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Shipbreaking in Union Bay: Controversy and Environmental Concerns

Shipbreaking in Union Bay: Controversy and Environmental Concerns

Shipbreaking in Union Bay: Controversy and Environmental Concerns

A global coalition highlighting shipbreaking’s dangers is calling for an immediate halt to Deep Water Recovery’s (DWR) shipbreaking activities in Union Bay. On January 11, 2022, NGO Shipbreaking Platform, a Belgium-based nonprofit, addressed a letter to various federal, regional, and provincial authorities, urging them to stop DWR’s operations to protect the environment and local communities from potential harm.

The letter was co-signed by Ingvild Jenssen, executive director of NGO Shipbreaking Platform, and Jim Puckett, executive director of Basel Action Network. Jenssen and Puckett argue that the current methods employed by Deep Water Recovery are not sustainable.

“Vessels can only be recycled safely and in an environmentally sound manner at proper industrial sites that ensure a contained environment with impermeable flooring and drainage systems,” the letter states.

The letter points out that DWR’s operations lack adequate containment measures, risking pollution of water, air, and land due to the various contaminants and harmful materials present in ships, such as asbestos, glass wool, and hazardous paints.

Additionally, the letter highlights the problematic proximity of DWR’s site to residential areas and Baynes Sound, an Ecologically and Biologically Significant Area, which requires enhanced management and risk aversion according to Fisheries and Oceans Canada.

Nicola Mulinaris, senior communications and policy advisor for NGO Shipbreaking Platform has been actively involved since the organization was informed about the shipbreaking in Baynes Sound a few years ago. He emphasizes that the activities should not be allowed in such an environment.

“Who in their sane mind would allow or license a facility to operate in such an environment to scrap vessels that are hazardous?” he questioned.

Ideal Process for Dismantling End-of-Life Vessels

A research paper published in 2022 by researchers from Shandong University, the Chinese Academy of Sciences, Shanghai Maritime University, and the University of Maryland outlines that dismantling a ship can take two to three months. The process involves significant risks, including the leakage of oil and wastewater during the emptying and cleaning of oil tanks, and the generation of highly toxic wastes like asbestos during the ship cutting process.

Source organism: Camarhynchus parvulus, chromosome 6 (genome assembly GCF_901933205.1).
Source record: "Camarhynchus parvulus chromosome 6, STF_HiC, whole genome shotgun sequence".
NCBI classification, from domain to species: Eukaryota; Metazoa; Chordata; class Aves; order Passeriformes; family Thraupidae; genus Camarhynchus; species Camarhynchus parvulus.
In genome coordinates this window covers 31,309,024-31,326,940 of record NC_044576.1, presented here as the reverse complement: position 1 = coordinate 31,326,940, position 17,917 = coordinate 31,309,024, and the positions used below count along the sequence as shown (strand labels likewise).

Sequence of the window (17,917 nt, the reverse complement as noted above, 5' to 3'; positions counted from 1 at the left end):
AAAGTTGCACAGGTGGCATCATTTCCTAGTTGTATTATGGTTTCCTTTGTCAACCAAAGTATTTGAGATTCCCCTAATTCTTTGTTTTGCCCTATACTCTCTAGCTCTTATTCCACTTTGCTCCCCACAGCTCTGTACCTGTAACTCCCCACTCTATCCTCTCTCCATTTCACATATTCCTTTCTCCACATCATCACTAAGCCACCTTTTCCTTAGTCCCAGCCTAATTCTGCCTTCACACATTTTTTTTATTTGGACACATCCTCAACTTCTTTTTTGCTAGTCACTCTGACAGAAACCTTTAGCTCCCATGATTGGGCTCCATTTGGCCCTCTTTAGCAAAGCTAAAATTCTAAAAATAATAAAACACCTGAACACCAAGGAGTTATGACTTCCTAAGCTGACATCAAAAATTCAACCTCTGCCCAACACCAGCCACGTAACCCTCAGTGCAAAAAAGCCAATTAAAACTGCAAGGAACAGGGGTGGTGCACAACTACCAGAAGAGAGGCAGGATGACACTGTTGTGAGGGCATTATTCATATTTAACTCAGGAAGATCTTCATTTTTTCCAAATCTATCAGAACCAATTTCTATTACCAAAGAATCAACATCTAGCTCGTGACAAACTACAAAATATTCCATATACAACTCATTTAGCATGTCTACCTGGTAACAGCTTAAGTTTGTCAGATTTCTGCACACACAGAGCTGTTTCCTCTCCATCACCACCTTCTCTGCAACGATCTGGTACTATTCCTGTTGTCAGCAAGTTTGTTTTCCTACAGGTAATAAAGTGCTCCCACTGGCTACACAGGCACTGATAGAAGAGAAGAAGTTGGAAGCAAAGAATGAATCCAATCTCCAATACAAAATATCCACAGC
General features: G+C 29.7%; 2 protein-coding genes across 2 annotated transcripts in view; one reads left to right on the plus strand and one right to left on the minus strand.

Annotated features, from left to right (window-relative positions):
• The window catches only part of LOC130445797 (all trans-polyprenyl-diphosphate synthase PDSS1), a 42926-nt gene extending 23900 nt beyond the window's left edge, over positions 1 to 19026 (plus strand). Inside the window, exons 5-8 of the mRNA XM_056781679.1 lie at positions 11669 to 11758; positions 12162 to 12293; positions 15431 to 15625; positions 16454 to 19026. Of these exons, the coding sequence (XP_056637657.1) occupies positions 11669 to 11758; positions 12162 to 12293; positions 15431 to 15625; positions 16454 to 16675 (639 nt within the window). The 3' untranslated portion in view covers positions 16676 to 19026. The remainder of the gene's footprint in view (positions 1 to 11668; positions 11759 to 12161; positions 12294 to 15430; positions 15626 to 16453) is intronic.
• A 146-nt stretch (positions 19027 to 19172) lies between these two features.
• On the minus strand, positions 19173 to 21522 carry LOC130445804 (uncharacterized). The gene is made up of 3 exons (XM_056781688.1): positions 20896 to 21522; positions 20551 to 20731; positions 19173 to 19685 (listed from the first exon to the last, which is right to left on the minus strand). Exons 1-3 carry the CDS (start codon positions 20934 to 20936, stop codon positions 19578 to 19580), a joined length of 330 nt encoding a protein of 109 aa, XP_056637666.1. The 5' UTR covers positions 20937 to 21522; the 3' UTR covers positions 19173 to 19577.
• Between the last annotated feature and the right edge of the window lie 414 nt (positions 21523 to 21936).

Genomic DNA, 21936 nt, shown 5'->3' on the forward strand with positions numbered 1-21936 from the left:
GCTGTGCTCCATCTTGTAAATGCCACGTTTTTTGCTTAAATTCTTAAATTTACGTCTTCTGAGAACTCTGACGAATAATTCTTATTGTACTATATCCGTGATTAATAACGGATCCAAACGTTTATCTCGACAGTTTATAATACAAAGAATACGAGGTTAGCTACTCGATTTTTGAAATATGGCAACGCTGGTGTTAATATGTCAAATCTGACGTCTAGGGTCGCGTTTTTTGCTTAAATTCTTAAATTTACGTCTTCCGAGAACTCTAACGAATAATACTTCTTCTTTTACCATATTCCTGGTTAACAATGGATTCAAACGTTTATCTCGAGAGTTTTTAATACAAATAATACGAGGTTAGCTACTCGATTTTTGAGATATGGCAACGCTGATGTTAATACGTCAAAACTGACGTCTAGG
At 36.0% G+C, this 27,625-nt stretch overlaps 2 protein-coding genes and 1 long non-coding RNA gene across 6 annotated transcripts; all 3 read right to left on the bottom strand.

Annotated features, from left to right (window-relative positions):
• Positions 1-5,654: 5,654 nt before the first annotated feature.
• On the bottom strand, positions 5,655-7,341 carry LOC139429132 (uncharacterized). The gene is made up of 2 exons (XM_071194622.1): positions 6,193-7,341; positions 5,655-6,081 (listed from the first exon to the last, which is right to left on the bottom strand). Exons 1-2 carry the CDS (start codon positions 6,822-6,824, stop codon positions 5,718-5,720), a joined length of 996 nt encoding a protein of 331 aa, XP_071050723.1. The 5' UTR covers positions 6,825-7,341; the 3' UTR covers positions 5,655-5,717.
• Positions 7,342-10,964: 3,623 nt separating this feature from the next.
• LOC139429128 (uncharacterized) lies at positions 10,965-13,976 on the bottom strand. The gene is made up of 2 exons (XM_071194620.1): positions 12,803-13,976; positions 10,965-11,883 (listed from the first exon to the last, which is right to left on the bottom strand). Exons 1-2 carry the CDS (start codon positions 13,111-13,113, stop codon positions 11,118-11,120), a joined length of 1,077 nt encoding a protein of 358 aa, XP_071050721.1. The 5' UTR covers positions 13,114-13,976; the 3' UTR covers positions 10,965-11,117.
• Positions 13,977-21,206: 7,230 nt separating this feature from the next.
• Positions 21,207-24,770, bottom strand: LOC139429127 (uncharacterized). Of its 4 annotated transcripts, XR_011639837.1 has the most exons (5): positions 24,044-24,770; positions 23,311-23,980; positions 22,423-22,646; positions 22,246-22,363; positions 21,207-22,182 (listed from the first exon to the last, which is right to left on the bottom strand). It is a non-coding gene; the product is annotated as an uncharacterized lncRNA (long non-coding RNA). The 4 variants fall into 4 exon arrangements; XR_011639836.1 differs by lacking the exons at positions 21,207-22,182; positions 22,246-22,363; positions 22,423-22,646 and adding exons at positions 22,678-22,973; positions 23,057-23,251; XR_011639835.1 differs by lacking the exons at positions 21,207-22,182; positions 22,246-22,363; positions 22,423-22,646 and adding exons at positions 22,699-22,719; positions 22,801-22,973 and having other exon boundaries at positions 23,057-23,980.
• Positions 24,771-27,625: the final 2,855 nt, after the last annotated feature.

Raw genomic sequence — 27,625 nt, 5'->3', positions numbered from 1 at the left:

Ships at the end of their life pose increased environmental risks, with chemicals becoming a danger once ships are broken apart. The average lifespan of a service vessel is around 30 years.

Mulinaris criticizes DWR’s shipbreaking operation for its location and inadequate containment of pollutants that could harm people and the environment. He insists that natural shores should not be used for such operations.

Ship dismantling is necessary to prevent abandoned vessels from leaking pollutants, destroying habitats, and posing dangers to other boaters. However, it is also a dangerous process that must be conducted safely to protect both people and the environment.

According to the United Nations Environment Programme and the Secretariat of the Basel Convention, ships should undergo preparatory procedures such as removing hazardous waste and contaminants before being taken to a scrapping yard. The guidelines also recommend that shipbreaking operations occur in contained spaces with proper facilities for handling and storing hazardous waste and equipment.

DWR’s Waste Management Practices

Mark Jurisich of DWR was asked about the company’s waste management practices, specifically regarding asbestos. Jurisich did not provide specific details but questioned the implication that they might be irresponsibly disposing of waste.